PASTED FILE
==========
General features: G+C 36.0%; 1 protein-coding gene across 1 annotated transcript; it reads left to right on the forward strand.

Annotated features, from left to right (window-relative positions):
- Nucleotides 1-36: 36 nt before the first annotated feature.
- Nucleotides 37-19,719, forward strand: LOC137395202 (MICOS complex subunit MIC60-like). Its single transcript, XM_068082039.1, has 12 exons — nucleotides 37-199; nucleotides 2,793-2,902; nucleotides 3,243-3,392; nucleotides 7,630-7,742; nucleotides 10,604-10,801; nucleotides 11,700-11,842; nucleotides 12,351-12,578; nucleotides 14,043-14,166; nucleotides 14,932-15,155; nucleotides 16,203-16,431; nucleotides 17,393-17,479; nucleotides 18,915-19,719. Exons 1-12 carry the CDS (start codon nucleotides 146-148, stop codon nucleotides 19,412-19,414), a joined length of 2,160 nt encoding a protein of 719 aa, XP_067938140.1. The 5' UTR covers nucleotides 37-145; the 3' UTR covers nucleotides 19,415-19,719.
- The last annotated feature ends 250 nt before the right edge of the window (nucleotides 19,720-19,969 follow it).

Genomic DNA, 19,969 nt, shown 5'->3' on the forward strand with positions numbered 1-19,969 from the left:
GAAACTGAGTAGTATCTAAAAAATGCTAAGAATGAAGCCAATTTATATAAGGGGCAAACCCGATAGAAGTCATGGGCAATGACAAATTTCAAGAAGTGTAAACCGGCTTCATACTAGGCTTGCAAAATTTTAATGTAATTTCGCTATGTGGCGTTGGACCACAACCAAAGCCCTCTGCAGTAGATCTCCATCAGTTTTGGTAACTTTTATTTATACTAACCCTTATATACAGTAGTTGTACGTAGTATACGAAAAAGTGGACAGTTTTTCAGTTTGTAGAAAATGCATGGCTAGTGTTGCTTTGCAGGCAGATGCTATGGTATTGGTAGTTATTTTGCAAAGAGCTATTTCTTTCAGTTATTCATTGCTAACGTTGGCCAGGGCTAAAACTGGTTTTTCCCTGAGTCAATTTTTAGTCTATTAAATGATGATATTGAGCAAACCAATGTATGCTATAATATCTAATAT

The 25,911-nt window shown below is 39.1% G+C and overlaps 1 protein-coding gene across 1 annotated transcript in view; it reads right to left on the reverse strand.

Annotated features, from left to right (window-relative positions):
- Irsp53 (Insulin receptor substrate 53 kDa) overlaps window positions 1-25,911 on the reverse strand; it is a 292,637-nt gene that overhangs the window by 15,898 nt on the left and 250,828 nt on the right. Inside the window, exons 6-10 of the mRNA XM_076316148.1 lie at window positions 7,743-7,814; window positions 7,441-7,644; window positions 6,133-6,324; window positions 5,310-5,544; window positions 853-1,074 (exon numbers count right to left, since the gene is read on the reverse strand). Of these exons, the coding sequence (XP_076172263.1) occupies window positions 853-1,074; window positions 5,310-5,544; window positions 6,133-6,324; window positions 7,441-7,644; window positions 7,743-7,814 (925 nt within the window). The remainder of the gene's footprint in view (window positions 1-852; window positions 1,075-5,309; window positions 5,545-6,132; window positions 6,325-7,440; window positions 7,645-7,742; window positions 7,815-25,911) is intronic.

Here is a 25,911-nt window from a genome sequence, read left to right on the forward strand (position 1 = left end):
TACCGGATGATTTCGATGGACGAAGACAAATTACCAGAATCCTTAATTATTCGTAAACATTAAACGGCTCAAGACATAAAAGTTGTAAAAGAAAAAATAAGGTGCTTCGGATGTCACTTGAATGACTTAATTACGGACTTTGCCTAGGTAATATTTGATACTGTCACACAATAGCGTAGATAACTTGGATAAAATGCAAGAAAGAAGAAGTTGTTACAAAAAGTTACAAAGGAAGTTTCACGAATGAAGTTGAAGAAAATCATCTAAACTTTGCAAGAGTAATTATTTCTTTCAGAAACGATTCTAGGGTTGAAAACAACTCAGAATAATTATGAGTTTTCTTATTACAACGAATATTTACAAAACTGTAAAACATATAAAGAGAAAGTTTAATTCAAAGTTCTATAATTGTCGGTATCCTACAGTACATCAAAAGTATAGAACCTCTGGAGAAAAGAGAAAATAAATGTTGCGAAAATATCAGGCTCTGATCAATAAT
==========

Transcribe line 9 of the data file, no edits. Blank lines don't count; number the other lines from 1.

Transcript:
Annotated features, from left to right (window-relative positions):